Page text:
Situated at the Belgian border and facing England, the port town of Dunkirk has been a historic strategic position through the centuries. The first fortifications were erected around the city in the 10th century. Over the centuries, the town changed hands several times before Louis XIV bought it back from the English in 1662 and asked Colbert to turn it into a fortified town. Between 1818 and 1848, a series of structures was built to establish a bastioned wall surrounding the town. The system was improved between 1869 and 1879. It was during this series of renovations that the bunkers and curtain walls of Bastion 32 were constructed, in 1874. The law of 8 March 1921 decommissioned Dunkirk’s fortifications and the majority of the ramparts were destroyed in 1930. However, the fortifications looking out to sea were preserved.
From 13 May 1940, while the armoured German divisions pushed through the front line in Sedan, the entire British Expeditionary Force and the finest troops of the French army were threatened with being surrounded. To avoid this trap, the French and British units retreated to Dunkirk. In no time, the town was overwhelmed with hundreds of thousands of soldiers trying to return to England. Surrounded by German forces, 15,000 French soldiers waged a strong defence to enable their French and British comrades to board a ragtag fleet of over 1,400 ships while the Luftwaffe unleashed hell on the northern port town. The rescue operation, dubbed "Dynamo" would be one of the war’s must surprising defensive successes, since when the town fell, some 340,000 soldiers had been successfully evacuated to England. Only 40,000 men were captured by the Germans. During the battle, Bastion 32 was chosen as the headquarters by Admiral Abrial, commander of the naval forces of the North General Fagalde, tasked with leading the defence of Dunkirk. Later, during the German occupation, Bastion 32 was converted into a military hospital.
The museum project
This place steeping in history was kept in good condition for several decades before being destroyed in 1979 to make more room for the port’s shipyards. The only remnants of its illustrious past are the 32-5 curtain walls, renovated in the late 1990s to honour the 60th anniversary of the Battle of Dunkirk and the Dynamo Operation on 1 June 2000. The project consisted of transferring a large proportion of an exhibition on the Battle of Dunkirk and the Operation Dynamo, created in 1969 and inaugurated by Michel Debré, the then minister of defence. Since that time, the exhibition had lain dormant in the cellar of Dunkirk’s Fine Arts Museum.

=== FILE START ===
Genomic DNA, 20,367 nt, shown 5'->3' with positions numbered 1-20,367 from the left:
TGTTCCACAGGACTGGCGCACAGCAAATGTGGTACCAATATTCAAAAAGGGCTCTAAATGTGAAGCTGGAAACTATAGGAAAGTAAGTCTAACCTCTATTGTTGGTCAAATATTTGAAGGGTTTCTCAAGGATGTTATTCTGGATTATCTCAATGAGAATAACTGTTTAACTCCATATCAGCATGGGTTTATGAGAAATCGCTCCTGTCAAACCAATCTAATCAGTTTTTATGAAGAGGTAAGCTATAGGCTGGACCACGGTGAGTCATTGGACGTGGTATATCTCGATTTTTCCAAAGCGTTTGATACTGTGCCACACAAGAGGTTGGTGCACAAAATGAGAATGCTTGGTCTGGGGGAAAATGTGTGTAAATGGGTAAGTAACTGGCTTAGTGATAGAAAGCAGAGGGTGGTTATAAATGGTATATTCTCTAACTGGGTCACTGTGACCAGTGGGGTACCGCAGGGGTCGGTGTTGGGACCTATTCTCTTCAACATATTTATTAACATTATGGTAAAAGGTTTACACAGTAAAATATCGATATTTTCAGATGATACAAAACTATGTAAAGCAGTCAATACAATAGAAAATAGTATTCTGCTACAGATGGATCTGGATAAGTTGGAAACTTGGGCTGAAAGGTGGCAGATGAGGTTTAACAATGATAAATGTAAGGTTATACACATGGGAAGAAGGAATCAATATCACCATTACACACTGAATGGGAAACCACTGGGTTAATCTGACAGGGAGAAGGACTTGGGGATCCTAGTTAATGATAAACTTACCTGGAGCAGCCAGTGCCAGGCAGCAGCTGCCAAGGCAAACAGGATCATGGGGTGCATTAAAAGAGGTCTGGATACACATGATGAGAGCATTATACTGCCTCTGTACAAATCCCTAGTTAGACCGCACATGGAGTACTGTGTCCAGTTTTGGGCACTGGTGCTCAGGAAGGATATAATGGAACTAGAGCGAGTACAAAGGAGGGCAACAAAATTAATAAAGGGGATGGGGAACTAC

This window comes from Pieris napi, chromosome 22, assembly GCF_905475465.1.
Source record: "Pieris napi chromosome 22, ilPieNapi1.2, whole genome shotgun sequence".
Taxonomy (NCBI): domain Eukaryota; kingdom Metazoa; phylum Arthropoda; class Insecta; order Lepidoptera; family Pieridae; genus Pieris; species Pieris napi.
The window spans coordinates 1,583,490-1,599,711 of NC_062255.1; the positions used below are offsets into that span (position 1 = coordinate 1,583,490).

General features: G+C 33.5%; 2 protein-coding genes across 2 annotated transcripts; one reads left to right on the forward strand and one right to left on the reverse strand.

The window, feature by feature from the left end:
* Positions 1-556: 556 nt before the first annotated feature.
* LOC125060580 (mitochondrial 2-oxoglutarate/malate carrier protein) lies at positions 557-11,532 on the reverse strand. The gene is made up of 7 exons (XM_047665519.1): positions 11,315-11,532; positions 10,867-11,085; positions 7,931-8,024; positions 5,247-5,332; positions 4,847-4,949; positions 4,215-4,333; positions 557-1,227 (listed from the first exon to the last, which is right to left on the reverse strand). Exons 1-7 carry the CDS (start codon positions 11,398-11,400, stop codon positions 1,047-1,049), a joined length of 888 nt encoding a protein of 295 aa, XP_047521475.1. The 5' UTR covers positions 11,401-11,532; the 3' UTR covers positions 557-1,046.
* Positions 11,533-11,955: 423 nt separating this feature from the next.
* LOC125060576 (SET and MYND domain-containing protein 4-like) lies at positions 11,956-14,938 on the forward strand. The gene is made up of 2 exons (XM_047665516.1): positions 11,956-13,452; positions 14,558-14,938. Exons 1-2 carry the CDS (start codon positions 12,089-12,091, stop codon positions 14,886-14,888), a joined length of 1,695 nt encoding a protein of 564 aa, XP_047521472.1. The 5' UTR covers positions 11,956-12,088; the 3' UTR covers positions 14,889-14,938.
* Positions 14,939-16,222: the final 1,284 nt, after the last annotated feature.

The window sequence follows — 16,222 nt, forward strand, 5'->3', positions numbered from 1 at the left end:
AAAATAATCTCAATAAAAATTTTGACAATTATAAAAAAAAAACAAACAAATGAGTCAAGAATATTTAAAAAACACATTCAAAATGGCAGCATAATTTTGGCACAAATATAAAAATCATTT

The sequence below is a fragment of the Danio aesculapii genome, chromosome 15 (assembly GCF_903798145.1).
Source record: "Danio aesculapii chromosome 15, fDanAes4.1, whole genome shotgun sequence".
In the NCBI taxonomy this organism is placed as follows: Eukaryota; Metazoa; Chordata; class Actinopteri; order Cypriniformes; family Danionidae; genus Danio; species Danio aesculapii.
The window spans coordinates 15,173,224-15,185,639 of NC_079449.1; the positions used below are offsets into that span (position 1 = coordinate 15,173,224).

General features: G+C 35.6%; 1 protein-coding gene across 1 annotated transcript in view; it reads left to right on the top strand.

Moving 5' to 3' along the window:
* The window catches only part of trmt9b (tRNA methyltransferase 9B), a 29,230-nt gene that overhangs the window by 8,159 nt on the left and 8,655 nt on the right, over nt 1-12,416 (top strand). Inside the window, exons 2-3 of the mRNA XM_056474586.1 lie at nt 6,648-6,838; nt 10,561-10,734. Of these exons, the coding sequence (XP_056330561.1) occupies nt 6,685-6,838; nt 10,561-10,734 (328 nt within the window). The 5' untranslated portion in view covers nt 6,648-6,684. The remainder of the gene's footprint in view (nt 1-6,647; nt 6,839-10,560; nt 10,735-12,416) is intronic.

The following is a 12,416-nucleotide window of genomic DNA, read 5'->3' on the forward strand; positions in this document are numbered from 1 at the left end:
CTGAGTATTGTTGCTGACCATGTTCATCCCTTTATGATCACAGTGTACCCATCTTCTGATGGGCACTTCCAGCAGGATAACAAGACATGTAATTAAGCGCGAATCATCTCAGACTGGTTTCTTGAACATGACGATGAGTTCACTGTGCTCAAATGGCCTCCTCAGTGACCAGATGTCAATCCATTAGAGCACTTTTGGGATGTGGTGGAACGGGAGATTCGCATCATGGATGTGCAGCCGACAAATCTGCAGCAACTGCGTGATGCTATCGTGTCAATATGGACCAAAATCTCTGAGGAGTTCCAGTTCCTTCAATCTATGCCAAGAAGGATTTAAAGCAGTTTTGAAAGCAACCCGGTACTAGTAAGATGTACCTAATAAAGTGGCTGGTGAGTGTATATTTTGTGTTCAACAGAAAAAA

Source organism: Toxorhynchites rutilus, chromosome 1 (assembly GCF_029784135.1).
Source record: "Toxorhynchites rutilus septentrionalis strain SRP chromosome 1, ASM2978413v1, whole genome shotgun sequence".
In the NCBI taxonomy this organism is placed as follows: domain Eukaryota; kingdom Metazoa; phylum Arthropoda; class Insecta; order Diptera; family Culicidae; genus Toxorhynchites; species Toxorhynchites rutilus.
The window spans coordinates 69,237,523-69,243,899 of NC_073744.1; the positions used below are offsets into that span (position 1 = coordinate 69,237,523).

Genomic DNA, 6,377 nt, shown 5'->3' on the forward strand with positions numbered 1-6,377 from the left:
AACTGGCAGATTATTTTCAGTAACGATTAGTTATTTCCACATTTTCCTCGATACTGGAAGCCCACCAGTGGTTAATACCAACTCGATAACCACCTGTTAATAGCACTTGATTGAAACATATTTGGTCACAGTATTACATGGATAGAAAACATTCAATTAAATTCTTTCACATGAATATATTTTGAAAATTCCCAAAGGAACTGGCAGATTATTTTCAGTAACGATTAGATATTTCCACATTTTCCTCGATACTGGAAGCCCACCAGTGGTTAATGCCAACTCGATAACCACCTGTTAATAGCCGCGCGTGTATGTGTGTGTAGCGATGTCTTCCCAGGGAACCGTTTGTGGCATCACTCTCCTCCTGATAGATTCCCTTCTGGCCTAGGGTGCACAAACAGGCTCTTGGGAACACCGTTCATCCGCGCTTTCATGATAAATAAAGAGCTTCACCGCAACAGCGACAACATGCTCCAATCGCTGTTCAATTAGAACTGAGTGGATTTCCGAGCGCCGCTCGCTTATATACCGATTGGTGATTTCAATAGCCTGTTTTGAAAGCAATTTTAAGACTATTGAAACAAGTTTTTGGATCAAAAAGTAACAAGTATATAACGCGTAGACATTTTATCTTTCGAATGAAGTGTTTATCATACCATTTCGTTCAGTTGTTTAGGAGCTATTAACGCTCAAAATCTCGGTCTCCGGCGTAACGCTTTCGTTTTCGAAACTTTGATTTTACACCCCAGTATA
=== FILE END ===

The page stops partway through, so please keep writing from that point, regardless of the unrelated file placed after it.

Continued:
Named the Mémorial du Souvenir, the "new" Bastion 32 displays an important collection of arms, uniforms, objects and photographs from the period, over 700 m² of exhibition space.
Visitors can also see a number of ordnance survey maps and models which help explain how the operations unfurled. The collections include some interesting relics, like a turret from a Hotchkiss tank, a 90mm Schneider gun, a motorbike, plane engines and more. In 2005, three more bunkers were renovated to extend the exhibition. In 2008, one of them was converted into a working 40-seat cinema to show a 15-minute historical archive film. The memorial also takes part in events related to goings-on in the memorial world. For instance, for the 90th anniversary of the armistice of 11 November 1918, Bastion 32 hosted the temporary exhibition entitled “Dunkirk 14-18, a town behind the front”. In June 2010, a commemorative plaque was inaugurated by Michel Delebarre, Deputy Mayor of Dunkirk, and the Ambassador of the Czech Republic. The plaque pays tribute to the Czechoslovakian soldiers who participated in the siege of the town during the Liberation. Each year the memorial is visited by nearly 15,000 people, the majority of which come from outside France.
Mémorial du Souvenir
Courtines du Bastion 32
Rue des Chantiers de France – 59140 Dunkirk - France
Tel: Tourist Office – +33 (0)3 28 66 79 21